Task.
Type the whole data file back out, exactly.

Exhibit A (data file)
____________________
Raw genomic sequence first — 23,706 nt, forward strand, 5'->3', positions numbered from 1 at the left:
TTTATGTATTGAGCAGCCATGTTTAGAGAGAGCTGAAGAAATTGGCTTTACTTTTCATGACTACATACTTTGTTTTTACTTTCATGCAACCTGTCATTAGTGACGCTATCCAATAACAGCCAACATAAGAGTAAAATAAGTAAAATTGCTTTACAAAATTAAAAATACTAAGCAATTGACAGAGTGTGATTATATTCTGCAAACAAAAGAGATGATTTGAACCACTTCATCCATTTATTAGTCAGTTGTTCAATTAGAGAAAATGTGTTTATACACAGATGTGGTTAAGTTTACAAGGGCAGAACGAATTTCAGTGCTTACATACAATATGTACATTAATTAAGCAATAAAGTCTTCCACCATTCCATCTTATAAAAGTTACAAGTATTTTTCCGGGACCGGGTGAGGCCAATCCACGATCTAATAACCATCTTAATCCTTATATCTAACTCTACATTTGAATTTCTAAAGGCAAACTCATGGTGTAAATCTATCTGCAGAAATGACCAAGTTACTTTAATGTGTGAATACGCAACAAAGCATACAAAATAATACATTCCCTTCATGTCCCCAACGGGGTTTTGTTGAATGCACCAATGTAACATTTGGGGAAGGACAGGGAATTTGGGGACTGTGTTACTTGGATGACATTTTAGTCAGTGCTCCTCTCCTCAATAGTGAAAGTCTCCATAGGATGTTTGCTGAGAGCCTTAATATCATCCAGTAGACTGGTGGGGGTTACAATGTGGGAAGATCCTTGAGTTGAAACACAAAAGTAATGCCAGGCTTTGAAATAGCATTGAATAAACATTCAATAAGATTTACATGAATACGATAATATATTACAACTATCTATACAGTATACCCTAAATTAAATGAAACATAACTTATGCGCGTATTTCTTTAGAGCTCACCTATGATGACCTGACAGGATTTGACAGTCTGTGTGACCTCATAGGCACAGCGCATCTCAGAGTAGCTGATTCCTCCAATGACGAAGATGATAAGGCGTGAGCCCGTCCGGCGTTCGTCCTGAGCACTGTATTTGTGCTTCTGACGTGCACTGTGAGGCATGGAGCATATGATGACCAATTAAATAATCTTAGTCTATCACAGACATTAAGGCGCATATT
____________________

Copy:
Raw genomic sequence first — 23,706 nt, forward strand, 5'->3', positions numbered from 1 at the left:
TTTATGTATTGAGCAGCCATGTTTAGAGAGAGCTGAAGAAATTGGCTTTACTTTTCATGACTACATACTTTGTTTTTACTTTCATGCAACCTGTCATTAGTGACGCTATCCAATAACAGCCAACATAAGAGTAAAATAAGTAAAATTGCTTTACAAAATTAAAAATACTAAGCAATTGACAGAGTGTGATTATATTCTGCAAACAAAAGAGATGATTTGAACCACTTCATCCATTTATTAGTCAGTTGTTCAATTAGAGAAAATGTGTTTATACACAGATGTGGTTAAGTTTACAAGGGCAGAACGAATTTCAGTGCTTACATACAATATGTACATTAATTAAGCAATAAAGTCTTCCACCATTCCATCTTATAAAAGTTACAAGTATTTTTCCGGGACCGGGTGAGGCCAATCCACGATCTAATAACCATCTTAATCCTTATATCTAACTCTACATTTGAATTTCTAAAGGCAAACTCATGGTGTAAATCTATCTGCAGAAATGACCAAGTTACTTTAATGTGTGAATACGCAACAAAGCATACAAAATAATACATTCCCTTCATGTCCCCAACGGGGTTTTGTTGAATGCACCAATGTAACATTTGGGGAAGGACAGGGAATTTGGGGACTGTGTTACTTGGATGACATTTTAGTCAGTGCTCCTCTCCTCAATAGTGAAAGTCTCCATAGGATGTTTGCTGAGAGCCTTAATATCATCCAGTAGACTGGTGGGGGTTACAATGTGGGAAGATCCTTGAGTTGAAACACAAAAGTAATGCCAGGCTTTGAAATAGCATTGAATAAACATTCAATAAGATTTACATGAATACGATAATATATTACAACTATCTATACAGTATACCCTAAATTAAATGAAACATAACTTATGCGCGTATTTCTTTAGAGCTCACCTATGATGACCTGACAGGATTTGACAGTCTGTGTGACCTCATAGGCACAGCGCATCTCAGAGTAGCTGATTCCTCCAATGACGAAGATGATAAGGCGTGAGCCCGTCCGGCGTTCGTCCTGAGCACTGTATTTGTGCTTCTGACGTGCACTGTGAGGCATGGAGCATATGATGACCAATTAAATAATCTTAGTCTATCACAGACATTAAGGCGCATATT